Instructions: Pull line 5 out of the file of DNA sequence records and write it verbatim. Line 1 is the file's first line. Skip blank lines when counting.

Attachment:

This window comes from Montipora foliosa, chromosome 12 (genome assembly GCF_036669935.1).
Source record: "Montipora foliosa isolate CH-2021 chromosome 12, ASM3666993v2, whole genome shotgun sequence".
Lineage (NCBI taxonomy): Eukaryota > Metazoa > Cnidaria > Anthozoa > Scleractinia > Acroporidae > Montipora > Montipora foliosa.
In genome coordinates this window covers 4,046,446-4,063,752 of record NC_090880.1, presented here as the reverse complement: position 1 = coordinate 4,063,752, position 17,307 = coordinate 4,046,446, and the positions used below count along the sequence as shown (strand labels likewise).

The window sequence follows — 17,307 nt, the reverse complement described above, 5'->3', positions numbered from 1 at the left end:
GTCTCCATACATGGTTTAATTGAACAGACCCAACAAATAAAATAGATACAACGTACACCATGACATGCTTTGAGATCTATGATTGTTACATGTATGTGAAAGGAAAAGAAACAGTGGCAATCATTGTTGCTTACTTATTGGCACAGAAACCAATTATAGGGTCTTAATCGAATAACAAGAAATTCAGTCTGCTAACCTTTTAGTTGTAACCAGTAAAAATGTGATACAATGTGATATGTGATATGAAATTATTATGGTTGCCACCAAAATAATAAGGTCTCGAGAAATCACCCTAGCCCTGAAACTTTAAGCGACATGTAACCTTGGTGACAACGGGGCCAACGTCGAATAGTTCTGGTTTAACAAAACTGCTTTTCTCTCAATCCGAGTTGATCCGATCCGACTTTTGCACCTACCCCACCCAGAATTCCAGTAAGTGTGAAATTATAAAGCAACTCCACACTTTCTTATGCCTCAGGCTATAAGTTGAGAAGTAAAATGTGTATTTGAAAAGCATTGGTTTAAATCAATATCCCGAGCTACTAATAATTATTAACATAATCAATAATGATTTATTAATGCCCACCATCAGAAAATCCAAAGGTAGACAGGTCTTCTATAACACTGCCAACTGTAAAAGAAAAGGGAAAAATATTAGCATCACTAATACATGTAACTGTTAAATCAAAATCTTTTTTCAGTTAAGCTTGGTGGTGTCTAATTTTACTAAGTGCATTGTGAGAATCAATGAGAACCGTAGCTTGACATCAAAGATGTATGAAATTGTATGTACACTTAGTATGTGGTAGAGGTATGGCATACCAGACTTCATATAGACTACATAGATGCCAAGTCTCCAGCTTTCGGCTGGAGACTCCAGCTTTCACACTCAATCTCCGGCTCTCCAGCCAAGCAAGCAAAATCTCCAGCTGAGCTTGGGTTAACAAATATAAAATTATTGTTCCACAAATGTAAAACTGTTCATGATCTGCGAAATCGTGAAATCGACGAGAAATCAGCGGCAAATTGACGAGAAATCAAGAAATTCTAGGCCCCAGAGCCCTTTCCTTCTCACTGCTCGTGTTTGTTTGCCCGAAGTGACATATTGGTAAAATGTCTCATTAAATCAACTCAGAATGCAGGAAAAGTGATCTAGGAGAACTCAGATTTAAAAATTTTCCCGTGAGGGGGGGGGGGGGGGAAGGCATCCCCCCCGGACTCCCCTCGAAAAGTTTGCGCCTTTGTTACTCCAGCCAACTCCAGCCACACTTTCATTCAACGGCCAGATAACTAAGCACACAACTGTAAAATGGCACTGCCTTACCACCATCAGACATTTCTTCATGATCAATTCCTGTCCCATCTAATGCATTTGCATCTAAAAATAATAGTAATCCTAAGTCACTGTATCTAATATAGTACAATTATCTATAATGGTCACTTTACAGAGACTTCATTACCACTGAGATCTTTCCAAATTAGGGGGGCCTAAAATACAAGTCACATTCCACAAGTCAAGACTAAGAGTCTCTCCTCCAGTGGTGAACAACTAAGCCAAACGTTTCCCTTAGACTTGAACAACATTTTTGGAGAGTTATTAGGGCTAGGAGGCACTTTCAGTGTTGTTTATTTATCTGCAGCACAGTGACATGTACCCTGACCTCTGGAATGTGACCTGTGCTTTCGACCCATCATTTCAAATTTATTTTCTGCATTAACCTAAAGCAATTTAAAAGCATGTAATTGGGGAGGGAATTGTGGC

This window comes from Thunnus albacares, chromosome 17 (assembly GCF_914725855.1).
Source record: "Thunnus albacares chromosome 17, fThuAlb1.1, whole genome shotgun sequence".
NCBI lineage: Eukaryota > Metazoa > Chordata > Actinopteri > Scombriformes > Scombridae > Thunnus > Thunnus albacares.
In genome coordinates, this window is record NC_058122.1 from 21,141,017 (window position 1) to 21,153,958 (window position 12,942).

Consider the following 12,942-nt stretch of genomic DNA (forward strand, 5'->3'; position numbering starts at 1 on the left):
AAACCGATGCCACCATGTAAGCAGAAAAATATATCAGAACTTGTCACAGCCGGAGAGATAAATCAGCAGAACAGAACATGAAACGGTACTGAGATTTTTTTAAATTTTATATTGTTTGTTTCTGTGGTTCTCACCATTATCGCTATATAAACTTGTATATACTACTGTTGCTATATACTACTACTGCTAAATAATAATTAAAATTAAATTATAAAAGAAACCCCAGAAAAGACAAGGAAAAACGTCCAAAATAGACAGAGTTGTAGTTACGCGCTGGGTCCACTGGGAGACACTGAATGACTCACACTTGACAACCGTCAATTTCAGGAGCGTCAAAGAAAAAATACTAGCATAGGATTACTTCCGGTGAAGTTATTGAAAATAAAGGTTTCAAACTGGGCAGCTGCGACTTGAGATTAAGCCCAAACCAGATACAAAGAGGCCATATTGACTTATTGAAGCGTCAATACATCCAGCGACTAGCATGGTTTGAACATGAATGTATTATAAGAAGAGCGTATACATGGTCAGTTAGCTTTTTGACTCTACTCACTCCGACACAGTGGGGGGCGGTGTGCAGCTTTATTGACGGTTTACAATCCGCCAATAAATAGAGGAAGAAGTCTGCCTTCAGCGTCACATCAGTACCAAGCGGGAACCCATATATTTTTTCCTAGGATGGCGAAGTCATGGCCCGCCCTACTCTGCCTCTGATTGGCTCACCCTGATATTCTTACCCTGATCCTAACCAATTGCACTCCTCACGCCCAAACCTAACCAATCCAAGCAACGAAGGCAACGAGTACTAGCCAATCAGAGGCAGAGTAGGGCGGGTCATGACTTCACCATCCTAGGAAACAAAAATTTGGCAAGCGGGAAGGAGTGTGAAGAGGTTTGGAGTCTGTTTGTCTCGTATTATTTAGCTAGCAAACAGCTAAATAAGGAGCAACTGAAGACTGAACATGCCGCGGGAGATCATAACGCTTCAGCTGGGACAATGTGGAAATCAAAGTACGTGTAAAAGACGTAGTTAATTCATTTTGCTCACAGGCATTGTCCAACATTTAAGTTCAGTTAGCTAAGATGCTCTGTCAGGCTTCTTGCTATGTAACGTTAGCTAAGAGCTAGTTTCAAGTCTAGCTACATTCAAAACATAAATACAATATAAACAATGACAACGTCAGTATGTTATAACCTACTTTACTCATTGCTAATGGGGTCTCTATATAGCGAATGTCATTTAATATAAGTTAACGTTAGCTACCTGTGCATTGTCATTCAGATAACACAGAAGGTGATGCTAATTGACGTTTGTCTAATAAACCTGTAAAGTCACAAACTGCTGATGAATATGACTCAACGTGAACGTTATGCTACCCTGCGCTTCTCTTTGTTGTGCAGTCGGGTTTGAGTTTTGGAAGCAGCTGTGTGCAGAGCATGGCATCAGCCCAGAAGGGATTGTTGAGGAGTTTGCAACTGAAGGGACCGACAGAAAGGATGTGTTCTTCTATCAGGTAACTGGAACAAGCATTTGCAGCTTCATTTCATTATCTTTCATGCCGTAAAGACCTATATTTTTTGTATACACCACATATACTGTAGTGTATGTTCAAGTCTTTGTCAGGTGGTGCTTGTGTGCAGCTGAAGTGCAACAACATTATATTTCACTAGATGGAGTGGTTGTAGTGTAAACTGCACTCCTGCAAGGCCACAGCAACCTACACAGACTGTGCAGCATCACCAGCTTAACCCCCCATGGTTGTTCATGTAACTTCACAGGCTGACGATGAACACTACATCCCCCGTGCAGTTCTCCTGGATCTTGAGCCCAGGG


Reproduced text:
The window sequence follows — 17,307 nt, the reverse complement described above, 5'->3', positions numbered from 1 at the left end: